A relatively calm week for local federal MP Jamie Schmale, especially considering the House was in session this week. Conservatives this week, on mass, decided to focus primarily on Mark Norman who is alleged to have leaked government secrets to Quebec-based Davie Shipbuilding. Schmale included some focus as well on the Trans Mountain Pipeline during an appearance on CPAC.
Jim Callaghan was just 8 to 10 years old when the family loaded up the cream they expected to sell to Silverwood’s in Lindsay, a now defunct dairy company. But on that day the company officials shook their heads and sent the Callaghan’s on their way. There would be no dairy sales for the family on that attempt, since Silverwood’s had a glut of supply that day. These were the days before ‘supply management,’ the admittedly boring name for the system that has brought financial stability to Canadian farmers for decades.
Local MPP and Minister of Labour Laurie Scott says there were “too many concerns” about the Ontario Basic Income Pilot to let it go on — but then also noted if it were successful it would have been too expensive to implement Ontario-wide.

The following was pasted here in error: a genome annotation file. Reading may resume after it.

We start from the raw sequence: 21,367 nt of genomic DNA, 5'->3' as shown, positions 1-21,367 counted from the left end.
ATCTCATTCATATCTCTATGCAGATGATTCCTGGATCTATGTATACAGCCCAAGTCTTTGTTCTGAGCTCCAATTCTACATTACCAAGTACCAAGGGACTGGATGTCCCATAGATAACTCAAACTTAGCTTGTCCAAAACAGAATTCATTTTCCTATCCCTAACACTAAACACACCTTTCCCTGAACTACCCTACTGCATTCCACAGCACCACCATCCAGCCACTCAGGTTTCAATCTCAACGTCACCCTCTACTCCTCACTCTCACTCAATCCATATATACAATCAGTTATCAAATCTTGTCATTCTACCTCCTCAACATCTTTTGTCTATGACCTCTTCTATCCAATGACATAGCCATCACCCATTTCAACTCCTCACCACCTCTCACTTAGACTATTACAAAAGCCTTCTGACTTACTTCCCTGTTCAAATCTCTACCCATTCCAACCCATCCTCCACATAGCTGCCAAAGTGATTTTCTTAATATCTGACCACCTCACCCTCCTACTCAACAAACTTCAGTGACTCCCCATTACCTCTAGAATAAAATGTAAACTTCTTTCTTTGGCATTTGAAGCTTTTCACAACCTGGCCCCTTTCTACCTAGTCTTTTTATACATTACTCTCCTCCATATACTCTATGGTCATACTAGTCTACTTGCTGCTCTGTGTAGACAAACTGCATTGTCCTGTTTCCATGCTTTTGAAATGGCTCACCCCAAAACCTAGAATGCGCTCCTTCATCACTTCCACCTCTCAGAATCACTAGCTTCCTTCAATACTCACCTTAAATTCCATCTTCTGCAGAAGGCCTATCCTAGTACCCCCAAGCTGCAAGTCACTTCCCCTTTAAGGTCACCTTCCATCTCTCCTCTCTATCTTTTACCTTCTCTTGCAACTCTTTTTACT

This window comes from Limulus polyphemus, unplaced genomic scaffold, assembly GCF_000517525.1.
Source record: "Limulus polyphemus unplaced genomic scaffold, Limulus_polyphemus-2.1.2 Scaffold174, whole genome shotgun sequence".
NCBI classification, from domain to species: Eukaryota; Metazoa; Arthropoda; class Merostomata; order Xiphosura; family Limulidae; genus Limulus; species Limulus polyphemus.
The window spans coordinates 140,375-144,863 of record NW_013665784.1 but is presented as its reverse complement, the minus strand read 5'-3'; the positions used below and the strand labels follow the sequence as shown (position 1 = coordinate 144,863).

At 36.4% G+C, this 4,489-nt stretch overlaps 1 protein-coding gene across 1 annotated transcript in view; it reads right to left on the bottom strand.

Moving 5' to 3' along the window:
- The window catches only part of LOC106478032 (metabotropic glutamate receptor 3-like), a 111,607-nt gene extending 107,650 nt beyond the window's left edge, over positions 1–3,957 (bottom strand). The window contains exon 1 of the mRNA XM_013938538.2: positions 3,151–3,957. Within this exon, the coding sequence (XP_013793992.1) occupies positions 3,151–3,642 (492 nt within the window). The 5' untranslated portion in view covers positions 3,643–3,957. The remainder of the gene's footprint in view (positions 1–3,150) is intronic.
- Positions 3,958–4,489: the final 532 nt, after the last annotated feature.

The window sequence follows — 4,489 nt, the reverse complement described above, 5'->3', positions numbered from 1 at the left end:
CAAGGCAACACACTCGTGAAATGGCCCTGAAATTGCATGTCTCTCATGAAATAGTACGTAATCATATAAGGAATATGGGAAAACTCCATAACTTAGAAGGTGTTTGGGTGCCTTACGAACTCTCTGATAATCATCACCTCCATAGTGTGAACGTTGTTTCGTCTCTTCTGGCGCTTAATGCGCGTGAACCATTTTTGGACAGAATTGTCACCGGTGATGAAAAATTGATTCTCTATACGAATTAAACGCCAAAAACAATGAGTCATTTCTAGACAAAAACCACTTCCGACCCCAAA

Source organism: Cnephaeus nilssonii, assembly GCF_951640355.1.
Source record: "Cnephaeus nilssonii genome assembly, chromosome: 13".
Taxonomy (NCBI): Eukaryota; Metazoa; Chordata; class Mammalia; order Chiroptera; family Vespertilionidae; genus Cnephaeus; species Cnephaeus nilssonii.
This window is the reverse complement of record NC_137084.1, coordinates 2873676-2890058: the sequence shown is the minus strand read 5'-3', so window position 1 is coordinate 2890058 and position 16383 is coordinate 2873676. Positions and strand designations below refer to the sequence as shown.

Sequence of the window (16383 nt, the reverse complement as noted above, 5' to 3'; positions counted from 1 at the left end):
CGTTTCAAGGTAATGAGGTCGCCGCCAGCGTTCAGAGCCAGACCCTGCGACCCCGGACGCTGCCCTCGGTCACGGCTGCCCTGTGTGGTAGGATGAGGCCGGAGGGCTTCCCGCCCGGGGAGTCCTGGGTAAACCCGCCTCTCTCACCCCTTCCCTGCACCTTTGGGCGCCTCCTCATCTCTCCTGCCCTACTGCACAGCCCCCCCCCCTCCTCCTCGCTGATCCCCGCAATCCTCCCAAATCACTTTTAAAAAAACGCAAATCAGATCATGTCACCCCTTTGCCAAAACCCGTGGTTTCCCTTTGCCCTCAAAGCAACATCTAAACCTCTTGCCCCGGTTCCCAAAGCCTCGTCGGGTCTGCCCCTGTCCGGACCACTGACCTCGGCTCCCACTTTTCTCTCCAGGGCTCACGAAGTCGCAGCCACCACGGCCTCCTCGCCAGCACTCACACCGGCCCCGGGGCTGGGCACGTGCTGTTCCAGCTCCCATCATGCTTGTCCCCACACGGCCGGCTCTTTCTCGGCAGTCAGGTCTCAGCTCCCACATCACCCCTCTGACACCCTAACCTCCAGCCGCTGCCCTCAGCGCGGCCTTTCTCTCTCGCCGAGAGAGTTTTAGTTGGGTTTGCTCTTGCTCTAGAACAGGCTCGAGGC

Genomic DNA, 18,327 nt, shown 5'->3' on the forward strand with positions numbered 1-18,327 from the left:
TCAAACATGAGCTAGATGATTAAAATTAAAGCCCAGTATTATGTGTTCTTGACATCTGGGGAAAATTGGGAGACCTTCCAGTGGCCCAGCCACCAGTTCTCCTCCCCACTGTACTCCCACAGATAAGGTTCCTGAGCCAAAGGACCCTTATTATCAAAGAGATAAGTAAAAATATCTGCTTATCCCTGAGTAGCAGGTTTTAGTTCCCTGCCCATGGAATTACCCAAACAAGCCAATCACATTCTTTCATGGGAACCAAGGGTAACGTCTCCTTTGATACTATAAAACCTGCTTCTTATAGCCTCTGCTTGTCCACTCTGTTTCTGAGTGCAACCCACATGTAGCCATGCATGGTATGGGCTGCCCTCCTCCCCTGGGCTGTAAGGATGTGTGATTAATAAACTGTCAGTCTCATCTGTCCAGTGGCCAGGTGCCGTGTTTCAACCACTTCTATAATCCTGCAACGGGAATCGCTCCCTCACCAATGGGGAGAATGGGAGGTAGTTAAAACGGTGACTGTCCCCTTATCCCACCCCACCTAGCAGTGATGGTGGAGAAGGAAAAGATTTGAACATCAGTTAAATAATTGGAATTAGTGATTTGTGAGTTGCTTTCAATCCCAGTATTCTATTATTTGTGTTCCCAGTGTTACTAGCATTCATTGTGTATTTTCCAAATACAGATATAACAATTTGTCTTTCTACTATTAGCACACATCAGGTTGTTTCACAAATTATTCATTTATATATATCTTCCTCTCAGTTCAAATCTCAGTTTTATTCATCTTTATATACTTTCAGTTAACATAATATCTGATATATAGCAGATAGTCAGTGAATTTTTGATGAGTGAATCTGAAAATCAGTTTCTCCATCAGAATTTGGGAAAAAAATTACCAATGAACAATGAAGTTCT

Scott, who was responding to questions provided by the Lindsay Advocate, made the seemingly contradictory remarks in her emailed response, although she wasn’t the only one. The lead minister on this file, Lisa MacLeod, said the same thing yesterday, in an effort to stem the growing pressure to see the decision reversed.
Small ‘c’ conservatism runs deeply in Kawartha Lakes. Government is largely seen as something to be wary of, even when setting needed public policy, and not overly beneficial for people’s lives.
There is an abiding faith that it is the economic system – not the political system – that will straighten everything out, if people could just get out of the way and let the ‘free market’ do its thing.
Centre-right politicians – both Liberals and Conservatives — talk like that about the economy, about the market, as if our economic system just happened naturally – as if the rules of the game weren’t written by human beings.
In the 1960s, the inescapable logic of Star Trek’s Mr. Spock left an indelible mark on some TV viewers, including myself. “There are always alternatives,” he dead-panned in one episode, despite the fact that he and the starship crew were in the midst of a crisis that looked like certain doom.
Rachel Carson had just published “Silent Spring,” and started the environmental movement. Since then, the times have been a changin’ but they don’t seem to be a changin’ fast enough to put the brakes on the slow-motion ecological train wreck we appear to be the passengers on, and hear about with daily headlines.